Your child is a teenager, so you sit down and talk with them when you and your spouse decide to get divorced. You explain it to them and tell them that you want them to have a voice. After all, their best interests are your top priority.
What they express to you is that they want things to stay as much the same as possible. They still want to see both you and your ex. They want to live in the same home, near the same friends, and go to the same school. They understand that you want to end your relationship, but they want life to feel stable. Is this possible?
It certainly can be, and one tactic to do it is called birdnesting. It starts by keeping the family home, where you live now, and telling your child that they’ll get to stay in it 100% of the time. They don’t even have to move out of their room, much less to a new house. You and your ex will split the costs of keeping the home.
How do you share custody in this situation? You simply move in and out. You and your ex can both find second homes (or apartments, if that’s easier) that are close to your family home. If you have custody of your child, you spend that time living with them in the main home. When it’s your ex’s turn to have custody, you go to your second home and they move in with your child. This is essentially like traditional custody, where the children move, but the parents take on the hassle of moving so that the kids don’t have to do so.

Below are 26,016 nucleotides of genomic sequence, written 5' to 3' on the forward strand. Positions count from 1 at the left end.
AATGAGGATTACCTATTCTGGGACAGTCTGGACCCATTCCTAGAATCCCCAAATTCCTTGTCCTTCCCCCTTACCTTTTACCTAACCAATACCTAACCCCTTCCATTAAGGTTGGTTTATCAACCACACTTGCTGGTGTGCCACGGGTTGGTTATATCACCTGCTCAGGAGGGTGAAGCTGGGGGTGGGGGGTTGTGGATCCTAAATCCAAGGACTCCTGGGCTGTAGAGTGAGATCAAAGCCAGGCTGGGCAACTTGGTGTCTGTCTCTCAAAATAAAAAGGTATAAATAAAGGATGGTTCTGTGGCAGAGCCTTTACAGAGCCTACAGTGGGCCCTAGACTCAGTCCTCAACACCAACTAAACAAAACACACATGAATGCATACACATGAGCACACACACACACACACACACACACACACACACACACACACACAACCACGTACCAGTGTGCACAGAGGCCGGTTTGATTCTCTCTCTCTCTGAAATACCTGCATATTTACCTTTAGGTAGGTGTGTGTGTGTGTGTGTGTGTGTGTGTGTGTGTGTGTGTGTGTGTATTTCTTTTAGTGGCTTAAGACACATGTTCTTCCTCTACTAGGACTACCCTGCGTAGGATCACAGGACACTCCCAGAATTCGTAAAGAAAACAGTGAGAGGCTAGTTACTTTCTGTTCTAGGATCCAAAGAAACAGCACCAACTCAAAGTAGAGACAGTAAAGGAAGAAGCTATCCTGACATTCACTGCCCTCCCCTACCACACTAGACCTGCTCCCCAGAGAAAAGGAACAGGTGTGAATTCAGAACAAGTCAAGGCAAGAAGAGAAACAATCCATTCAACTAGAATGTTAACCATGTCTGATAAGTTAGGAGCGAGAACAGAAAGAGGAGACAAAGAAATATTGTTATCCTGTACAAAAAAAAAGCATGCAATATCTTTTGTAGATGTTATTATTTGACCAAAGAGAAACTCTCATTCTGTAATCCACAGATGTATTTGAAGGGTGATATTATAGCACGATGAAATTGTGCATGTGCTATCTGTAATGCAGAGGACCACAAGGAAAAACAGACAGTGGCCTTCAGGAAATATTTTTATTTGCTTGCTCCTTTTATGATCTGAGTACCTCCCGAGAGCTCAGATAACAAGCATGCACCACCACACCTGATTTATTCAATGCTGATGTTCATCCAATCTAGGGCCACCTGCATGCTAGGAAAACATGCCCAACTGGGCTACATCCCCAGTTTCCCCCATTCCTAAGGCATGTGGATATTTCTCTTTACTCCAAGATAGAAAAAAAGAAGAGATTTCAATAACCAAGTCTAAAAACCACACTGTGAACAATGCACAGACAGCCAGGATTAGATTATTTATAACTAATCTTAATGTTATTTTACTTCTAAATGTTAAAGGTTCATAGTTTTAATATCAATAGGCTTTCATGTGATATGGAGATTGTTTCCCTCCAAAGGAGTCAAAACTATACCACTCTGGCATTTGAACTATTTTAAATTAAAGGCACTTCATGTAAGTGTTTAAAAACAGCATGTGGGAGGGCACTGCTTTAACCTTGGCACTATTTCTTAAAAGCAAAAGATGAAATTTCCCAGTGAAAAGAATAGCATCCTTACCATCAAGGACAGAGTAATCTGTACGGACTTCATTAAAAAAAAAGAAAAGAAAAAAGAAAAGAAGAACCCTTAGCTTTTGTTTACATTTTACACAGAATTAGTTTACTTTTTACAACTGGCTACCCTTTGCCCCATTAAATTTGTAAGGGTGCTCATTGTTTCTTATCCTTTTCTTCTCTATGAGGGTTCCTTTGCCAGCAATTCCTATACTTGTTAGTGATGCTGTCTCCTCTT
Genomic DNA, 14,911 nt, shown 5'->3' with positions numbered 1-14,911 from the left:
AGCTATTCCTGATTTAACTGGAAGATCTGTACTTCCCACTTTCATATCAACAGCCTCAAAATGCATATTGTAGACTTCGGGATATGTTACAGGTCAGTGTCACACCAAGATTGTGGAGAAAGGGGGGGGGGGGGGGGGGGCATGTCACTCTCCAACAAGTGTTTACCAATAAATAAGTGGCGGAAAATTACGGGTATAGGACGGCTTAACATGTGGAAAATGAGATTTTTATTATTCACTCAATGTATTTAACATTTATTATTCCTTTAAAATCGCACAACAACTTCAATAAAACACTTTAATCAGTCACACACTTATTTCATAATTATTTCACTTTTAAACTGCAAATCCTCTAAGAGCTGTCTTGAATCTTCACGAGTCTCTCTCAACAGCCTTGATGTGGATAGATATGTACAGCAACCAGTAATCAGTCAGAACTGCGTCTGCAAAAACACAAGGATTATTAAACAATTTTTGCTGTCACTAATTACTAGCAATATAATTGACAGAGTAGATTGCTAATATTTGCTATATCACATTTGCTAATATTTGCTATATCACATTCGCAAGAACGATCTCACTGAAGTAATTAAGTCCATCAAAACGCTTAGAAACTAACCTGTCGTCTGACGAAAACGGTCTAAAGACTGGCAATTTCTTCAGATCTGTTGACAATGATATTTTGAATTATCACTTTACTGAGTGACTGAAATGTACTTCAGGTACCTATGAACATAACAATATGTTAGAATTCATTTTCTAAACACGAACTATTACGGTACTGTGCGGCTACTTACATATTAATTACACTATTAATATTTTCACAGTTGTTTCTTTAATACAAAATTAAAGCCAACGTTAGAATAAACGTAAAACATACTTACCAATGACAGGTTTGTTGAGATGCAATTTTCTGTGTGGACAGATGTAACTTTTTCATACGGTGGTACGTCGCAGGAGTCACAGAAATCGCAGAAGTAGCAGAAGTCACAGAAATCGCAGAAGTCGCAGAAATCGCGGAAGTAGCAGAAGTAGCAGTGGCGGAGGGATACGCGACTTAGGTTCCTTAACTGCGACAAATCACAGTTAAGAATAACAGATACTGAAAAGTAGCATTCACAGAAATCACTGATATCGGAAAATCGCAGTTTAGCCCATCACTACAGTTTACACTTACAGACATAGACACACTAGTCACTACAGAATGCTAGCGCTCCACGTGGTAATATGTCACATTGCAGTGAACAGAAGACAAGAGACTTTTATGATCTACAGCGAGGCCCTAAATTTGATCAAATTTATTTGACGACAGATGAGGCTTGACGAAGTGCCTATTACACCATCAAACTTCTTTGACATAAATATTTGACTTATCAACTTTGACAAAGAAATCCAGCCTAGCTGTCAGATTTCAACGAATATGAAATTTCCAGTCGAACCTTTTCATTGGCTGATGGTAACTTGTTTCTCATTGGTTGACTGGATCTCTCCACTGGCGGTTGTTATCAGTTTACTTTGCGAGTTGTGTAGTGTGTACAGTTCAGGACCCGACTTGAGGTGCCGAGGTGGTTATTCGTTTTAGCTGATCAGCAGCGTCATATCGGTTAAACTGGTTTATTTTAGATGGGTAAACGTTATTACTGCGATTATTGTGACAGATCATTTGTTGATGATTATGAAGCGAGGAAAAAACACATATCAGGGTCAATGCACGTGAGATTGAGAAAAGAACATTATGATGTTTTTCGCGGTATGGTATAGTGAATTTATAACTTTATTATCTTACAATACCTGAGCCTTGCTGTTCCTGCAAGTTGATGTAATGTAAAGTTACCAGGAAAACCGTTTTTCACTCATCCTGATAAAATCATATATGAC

Now, this is often an expensive option. You don’t get to sell the family home. You have to divide up those costs. You also have to get a second home or apartment, and so does your ex. This only works for couples with a substantial income.
If you’re more worried about your child than money, though, and if you have enough income to make it work, this is one of the simplest child custody arrangements you can use. It makes it easy to put your child’s needs first and to give them the stability they want, along with a relationship with both parents. Be sure you know the legal steps needed to get everything set up.